Every successful business starts with great employees. Hiring new talent may seem like a simple arrangement. But unless you do it properly, you could end up with disagreements and legal battles to contend with.

Outlining the details of an employment contract is a critical part of the hiring process. You want to make sure the process is transparent and all parties are on the same page.

An employment contract protects you, your company, and your new hire. Whether you’re just starting out, growing your business, or expanding abroad, there are a few critical areas to focus on.

Here are 5 key things to include in a contract employee agreement.

1. Job Information

You don’t want there to be any misunderstandings about what the job entails. Define the role and the responsibilities of the position for new employees.

Key information to include:

  • Job title and description
  • Role requirements
  • Skill requirements 
  • Team and department assignment
  • Compensation package
  • Performance evaluation 
  • Flexible working options

The compensation for the position should be clear and outlined in detail. This should include:

  • Salary
  • Benefits
  • Bonuses
  • Incentives

Every business is different. However, there are common protections that employees expect and deserve. Include information about medical and dental insurance, stock options, savings plan, time off, sick days, vacations, and other relevant information pertaining to the position.

2. Non-compete

Don’t underestimate the value of a non-compete clause. It’s significant for the employee and employer.

As an employee, you want a non-compete clause that won’t restrict you if you choose to leave for another job. It should not prevent you from working in any particular field or constrain your rights or ability to make a living.

As an employer, you have to protect yourself when an employee leaves or is terminated. Every business has proprietary information that must be protected.

Whether it’s a secret process, formula, recipe, client data, or other valuable information, a non-compete agreement is in the best interest of your business. If you don’t want them working for a competitor for a year or two or sharing your secrets, you must be willing to pay them severance for the courtesy. 

You don’t want current or former employees blasting your company on social media either. Consider including language regarding social media guidelines as a condition of employment.

It’s crucial to have language in an employee contracts that safeguard intellectual property and insider knowledge about your company. 

3. Severance

When you need to let an employee go, a severance package softens the blow. You must outline in detail the type of severance package they can expect.

This should include information about the amount and duration of severance pay. If bonuses are a factor, this should be included as well.

Another important aspect of severance is health care. Will they receive company health benefits for a time or have access to COBRA?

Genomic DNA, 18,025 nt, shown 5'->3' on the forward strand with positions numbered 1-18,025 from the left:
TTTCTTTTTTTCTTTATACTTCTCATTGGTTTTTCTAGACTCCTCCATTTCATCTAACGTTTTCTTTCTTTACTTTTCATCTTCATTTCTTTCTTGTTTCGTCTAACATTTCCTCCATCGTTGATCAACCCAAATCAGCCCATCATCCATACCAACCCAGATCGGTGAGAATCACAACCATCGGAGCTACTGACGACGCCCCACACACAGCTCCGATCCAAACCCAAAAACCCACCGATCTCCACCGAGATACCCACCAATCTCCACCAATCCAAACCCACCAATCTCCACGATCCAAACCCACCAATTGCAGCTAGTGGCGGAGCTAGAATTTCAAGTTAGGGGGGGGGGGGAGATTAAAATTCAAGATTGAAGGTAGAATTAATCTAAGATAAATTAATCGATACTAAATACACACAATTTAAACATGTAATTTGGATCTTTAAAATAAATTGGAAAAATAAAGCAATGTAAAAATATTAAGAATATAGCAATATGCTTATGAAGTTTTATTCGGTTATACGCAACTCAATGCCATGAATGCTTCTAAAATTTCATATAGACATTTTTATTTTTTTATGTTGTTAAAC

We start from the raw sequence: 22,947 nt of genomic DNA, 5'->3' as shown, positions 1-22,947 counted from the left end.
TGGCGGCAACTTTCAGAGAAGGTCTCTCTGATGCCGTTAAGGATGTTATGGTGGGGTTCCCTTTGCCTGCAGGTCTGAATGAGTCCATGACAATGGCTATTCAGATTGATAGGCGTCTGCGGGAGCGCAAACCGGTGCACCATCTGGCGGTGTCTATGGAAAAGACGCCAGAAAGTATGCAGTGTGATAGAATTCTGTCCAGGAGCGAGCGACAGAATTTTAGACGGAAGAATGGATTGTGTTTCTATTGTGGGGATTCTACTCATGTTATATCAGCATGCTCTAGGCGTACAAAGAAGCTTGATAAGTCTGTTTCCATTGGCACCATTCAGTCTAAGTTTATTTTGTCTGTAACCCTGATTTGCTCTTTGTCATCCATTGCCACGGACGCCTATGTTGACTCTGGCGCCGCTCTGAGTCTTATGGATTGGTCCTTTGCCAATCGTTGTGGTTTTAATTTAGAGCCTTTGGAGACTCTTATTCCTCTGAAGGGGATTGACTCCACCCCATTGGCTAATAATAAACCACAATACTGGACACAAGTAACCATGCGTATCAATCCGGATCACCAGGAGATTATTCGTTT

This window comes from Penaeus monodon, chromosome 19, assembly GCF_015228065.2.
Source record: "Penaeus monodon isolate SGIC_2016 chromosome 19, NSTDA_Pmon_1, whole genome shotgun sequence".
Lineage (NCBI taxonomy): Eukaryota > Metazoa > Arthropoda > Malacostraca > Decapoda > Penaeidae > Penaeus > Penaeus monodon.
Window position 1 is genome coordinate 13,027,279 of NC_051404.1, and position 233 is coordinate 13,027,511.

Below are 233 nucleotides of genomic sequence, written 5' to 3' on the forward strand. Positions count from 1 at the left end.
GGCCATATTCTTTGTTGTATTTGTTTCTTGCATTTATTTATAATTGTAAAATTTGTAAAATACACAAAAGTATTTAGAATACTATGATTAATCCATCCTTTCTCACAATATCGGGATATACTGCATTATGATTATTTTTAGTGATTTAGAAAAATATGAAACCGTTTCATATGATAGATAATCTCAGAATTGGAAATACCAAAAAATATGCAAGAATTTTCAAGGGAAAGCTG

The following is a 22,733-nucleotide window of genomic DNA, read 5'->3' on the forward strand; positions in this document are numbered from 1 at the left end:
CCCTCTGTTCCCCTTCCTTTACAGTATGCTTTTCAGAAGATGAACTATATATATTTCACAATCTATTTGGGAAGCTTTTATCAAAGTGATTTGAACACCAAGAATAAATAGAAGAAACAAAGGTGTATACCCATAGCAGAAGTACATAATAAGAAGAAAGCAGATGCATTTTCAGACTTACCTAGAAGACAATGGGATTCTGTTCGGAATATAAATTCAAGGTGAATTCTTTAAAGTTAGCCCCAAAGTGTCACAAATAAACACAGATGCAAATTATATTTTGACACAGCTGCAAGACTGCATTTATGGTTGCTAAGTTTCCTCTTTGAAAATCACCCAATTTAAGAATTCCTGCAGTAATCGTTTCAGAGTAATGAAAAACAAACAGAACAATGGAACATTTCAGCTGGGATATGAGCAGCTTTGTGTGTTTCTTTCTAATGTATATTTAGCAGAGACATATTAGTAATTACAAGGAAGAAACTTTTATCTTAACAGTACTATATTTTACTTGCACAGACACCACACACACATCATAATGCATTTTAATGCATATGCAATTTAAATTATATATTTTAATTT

Some severance packages include help with job placement through an outplacement firm. This is a common severance option for senior employees.

4. Non-solicit

It’s common for executives and those in management roles to recruit talent to follow them to a new company. As an employer, you don’t want to lose your top talent for any reason.

This is where a non-solicit clause comes in. It restricts your former employees from recruiting and hiring your current employees.

Employee retention is always a major concern. Losing multiple employees costs you time and money.

A non-solicit clause protects you, your business, and your bottom line.

5. Termination 

This part of an employment contract focuses on the reasons a company may terminate an employee and what that means for the employee and the company.

Some options to consider include:

Voluntary Termination

Every business owner must be prepared for some amount of turnover. Include information about what happens when an employee makes the decision to leave the company.

Termination for Cause 

This clause pertains to an employee who is let go for not fulfilling the responsibilities of the job in a satisfactory manner. Firing an employee can be tricky, especially when that employee receives regular bonuses.

Employers may try to avoid paying bonuses when it’s not clearly defined. Employees should look for a specific and narrow clause that outlines what constitutes “cause” for firing and what they can expect if it happens.

Termination for Convenience 

With this clause, an employer has more freedom for termination for any cause. In doing so, the employer is required to provide a complete severance package for the terminated employees.

Constructive Termination

This type of clause involves an employee’s job that has evolved to the point where they are no longer doing the same work. Their job responsibilities have been taken away.

This is essentially “job shrinking.” They may have the option of staying with the company in another capacity or leaving with full severance pay.

What to Include in an Employment Contract

Nothing beats a great employee. But when disputes happen, things can get messy pretty quickly.

An employment contract outlines the terms for employment and protects you and your employees. Unless you have a solid employment contract in place, you could put yourself and your business at risk. 

At Bradford Jacobs, our vision is a world of opportunities without limitations for everyone. We deliver comprehensive employment services, allowing businesses to focus on their core objectives.

We believe everyone deserves equal access to the resources necessary to achieve their goals. And we’re ready to help your business do just that.

Contact us today to see how we can help you reach and expand your business goals.